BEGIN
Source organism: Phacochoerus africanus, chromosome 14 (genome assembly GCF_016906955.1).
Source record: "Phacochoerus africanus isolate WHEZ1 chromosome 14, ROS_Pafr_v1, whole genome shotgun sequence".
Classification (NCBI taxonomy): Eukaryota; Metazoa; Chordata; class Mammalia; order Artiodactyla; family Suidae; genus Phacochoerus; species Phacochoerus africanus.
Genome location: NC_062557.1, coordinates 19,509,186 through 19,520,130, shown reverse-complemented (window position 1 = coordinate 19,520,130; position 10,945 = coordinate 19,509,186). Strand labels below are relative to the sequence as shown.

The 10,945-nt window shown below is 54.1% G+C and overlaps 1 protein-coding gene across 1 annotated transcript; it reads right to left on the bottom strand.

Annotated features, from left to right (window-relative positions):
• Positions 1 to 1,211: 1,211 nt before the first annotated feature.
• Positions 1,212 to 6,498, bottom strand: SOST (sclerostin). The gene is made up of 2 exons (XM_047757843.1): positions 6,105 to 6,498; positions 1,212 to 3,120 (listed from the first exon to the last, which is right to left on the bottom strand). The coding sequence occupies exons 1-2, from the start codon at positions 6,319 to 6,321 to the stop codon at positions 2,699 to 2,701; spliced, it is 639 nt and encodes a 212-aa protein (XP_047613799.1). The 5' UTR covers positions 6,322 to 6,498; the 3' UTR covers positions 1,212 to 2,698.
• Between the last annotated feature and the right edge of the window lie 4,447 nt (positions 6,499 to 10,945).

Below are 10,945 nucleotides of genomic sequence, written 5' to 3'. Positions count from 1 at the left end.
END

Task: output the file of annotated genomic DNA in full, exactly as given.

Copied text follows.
Source organism: Phacochoerus africanus, chromosome 14 (genome assembly GCF_016906955.1).
Source record: "Phacochoerus africanus isolate WHEZ1 chromosome 14, ROS_Pafr_v1, whole genome shotgun sequence".
Classification (NCBI taxonomy): Eukaryota; Metazoa; Chordata; class Mammalia; order Artiodactyla; family Suidae; genus Phacochoerus; species Phacochoerus africanus.
Genome location: NC_062557.1, coordinates 19,509,186 through 19,520,130, shown reverse-complemented (window position 1 = coordinate 19,520,130; position 10,945 = coordinate 19,509,186). Strand labels below are relative to the sequence as shown.

The 10,945-nt window shown below is 54.1% G+C and overlaps 1 protein-coding gene across 1 annotated transcript; it reads right to left on the bottom strand.

Annotated features, from left to right (window-relative positions):
• Positions 1 to 1,211: 1,211 nt before the first annotated feature.
• Positions 1,212 to 6,498, bottom strand: SOST (sclerostin). The gene is made up of 2 exons (XM_047757843.1): positions 6,105 to 6,498; positions 1,212 to 3,120 (listed from the first exon to the last, which is right to left on the bottom strand). The coding sequence occupies exons 1-2, from the start codon at positions 6,319 to 6,321 to the stop codon at positions 2,699 to 2,701; spliced, it is 639 nt and encodes a 212-aa protein (XP_047613799.1). The 5' UTR covers positions 6,322 to 6,498; the 3' UTR covers positions 1,212 to 2,698.
• Between the last annotated feature and the right edge of the window lie 4,447 nt (positions 6,499 to 10,945).

Below are 10,945 nucleotides of genomic sequence, written 5' to 3'. Positions count from 1 at the left end.